In short, blame Hillary, and stop talking:

President Donald Trump on Wednesday ignored shouted questions about his administration’s reported ties to Russia.

During a joint press conference with Israeli Prime Minister Benjamin Netanyahu at the White House, Trump took two questions from U.S. media outlets about the Israeli-Palestinian peace process and the Iran nuclear deal.

Neither of those questions centered on Russia – the biggest issue this week that ultimately led to the resignation of Trump’s National Security Adviser Michael Flynn, who served less than 30 days at the post.

When CNN’s Jim Acosta tried to ask Trump about Flynn, the president smiled, thanked the audience and walked away.

He’s not taking questions from the likes of CNN:

Wednesday’s event marked the third straight press conference where reporters were not able to ask the president about the biggest issue of the day. Trump has mostly called on friendlier outlets in the conservative space: The New York Post, Fox News, Sinclair’s ABC7, The Daily Caller, Christian Broadcasting Network and Townhall.com.

He’s freezing out CNN and MSNBC and CBS and the majors, everyone major network but Fox News, and the Washington Post and the New York Times and all the rest, so they’ll have nothing to report. Good luck with that. Now they’ll be eager to find lots to report.

He’ll shut down or at least tame the intelligence community too, with his New York billionaire buddy, but there are always workarounds. In Newsweek, Kurt Eichenwald reports that US allies in Western Europe have been conducting intelligence operations against the United States for months:

Sources said the interceptions include at least one contact between former National Security Adviser Michael Flynn and a Russian official based in the United States…

The sources said the intercepted communications are not just limited to telephone calls: The foreign agency is also gathering electronic and human source information on Trump’s overseas business partners, at least some of whom the intelligence services now consider to be agents of their respective governments.

Moreover, a Baltic nation is gathering intelligence on officials in the Trump White House and executives with the president’s company, the Trump Organization, out of concern that an American policy shift toward Russia could endanger its sovereignty, according to a third person with direct ties to that nation’s government…

These operations reflect a serious breakdown in the long-standing faith in the direction of American policy by some of the country’s most important allies. Worse, the United States is now in a situation that may be unprecedented – where European governments know more about what is going on in the executive branch than any elected American official.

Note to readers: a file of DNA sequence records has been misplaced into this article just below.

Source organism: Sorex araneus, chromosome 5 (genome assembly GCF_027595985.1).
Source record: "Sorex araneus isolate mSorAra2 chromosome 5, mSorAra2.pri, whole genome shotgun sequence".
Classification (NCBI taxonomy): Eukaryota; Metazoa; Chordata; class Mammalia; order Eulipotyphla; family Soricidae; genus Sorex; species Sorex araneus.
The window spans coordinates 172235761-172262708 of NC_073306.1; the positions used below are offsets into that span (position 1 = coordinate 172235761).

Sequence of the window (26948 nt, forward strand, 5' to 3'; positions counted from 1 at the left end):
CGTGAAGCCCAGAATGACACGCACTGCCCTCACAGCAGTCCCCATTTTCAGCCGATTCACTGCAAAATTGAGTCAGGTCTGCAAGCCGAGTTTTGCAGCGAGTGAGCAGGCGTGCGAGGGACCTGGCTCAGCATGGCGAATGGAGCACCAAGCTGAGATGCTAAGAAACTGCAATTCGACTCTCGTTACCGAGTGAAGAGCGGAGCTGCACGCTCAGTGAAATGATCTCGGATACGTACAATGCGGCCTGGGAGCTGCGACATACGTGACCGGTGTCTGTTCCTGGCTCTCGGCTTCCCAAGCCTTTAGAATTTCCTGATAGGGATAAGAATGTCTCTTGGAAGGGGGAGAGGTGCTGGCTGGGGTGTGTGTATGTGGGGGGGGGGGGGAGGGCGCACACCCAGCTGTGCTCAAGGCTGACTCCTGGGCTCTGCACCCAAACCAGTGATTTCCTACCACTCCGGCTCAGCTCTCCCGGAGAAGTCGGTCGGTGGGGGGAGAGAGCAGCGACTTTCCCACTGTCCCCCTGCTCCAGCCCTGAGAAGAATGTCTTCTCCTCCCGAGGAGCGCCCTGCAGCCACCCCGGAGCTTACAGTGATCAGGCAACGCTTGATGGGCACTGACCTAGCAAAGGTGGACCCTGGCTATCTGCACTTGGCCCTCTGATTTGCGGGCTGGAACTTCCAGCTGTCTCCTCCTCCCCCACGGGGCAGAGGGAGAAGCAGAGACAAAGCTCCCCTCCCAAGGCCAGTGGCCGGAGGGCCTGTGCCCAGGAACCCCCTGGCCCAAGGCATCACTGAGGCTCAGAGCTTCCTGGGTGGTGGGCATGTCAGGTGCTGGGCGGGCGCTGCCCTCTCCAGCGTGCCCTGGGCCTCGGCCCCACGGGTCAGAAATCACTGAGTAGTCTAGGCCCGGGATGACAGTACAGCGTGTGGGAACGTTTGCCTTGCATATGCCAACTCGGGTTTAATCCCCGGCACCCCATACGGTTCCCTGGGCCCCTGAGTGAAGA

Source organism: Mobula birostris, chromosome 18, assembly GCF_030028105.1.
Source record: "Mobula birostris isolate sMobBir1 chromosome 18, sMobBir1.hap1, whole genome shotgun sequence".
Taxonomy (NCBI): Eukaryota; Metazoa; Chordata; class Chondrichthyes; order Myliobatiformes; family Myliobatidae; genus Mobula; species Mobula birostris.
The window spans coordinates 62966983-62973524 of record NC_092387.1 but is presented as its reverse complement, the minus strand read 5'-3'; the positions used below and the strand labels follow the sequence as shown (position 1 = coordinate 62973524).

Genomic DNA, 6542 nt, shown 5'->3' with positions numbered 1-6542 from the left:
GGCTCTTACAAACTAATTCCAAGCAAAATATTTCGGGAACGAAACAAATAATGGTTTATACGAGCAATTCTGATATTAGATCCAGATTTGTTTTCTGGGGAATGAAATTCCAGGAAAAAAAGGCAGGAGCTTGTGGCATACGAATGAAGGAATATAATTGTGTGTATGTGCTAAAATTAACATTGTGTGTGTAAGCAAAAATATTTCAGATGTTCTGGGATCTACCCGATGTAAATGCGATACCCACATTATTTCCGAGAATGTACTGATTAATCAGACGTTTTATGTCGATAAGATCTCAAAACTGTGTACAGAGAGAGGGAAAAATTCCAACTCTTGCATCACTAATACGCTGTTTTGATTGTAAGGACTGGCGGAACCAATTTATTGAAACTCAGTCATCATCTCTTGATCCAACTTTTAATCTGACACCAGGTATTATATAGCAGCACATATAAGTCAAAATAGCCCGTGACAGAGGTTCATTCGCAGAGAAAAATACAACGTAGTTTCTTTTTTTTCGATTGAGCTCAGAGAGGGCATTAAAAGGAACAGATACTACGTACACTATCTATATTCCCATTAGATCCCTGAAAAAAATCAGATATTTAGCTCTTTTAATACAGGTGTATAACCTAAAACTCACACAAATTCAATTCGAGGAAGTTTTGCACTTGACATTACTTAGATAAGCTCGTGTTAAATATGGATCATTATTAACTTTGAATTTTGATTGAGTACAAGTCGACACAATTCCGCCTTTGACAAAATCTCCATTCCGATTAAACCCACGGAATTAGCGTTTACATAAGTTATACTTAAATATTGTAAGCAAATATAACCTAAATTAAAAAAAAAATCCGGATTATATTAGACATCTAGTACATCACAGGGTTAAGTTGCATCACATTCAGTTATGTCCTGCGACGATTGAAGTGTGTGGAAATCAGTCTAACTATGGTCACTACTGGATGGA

Well, someone has to check on what’s really going on, even if they don’t tell us:

The information gathered by the Western European government has been widely shared among the NATO allies, although it is not clear how much has been provided to American intelligence officials.

That’s a bit distressing, but we might as well get used to being in the dark, if we can:

The number of Americans stressed about the election and its aftermath has risen sharply, according to a report released Wednesday.

The American Psychological Association (APA) poll, conducted between Jan. 4-19, revealed that 57% of adult Americans consider the current political climate to be a significant source of stress. That’s up from 52% of Americans who felt the same in August. Americans also felt increasingly more stressed, with people on average reporting that their stress levels rose from 4.8 to 5.1 (out of 10) between August and January. The increase is the fastest rise on record since the APA’s Stress in America survey first began in 2007, the report stated.

There’s only one answer to that:

“For many, the transition of power and the speed of change can cause uncertainty and feelings of stress, and that stress can have health consequences. If the 24-hour news cycle is causing you stress, limit your media consumption,” Katherine Nordal, APA’s executive director for professional practice, said in a statement. “Read enough to stay informed but then plan activities that give you a regular break from the issues and the stress they might cause. And remember to take care of yourself and pay attention to other areas of your life.”

Everyone has their sources and methods.

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About Alan

The editor is a former systems manager for a large California-based HMO, and a former senior systems manager for Northrop, Hughes-Raytheon, Computer Sciences Corporation, Perot Systems and other such organizations. One position was managing the financial and payroll systems for a large hospital chain. And somewhere in there was a two-year stint in Canada running the systems shop at a General Motors locomotive factory - in London, Ontario. That explains Canadian matters scattered through these pages. Otherwise, think large-scale HR, payroll, financial and manufacturing systems. A résumé is available if you wish. The editor has a graduate degree in Eighteenth-Century British Literature from Duke University where he was a National Woodrow Wilson Fellow, and taught English and music in upstate New York in the seventies, and then in the early eighties moved to California and left teaching. The editor currently resides in Hollywood California, a block north of the Sunset Strip.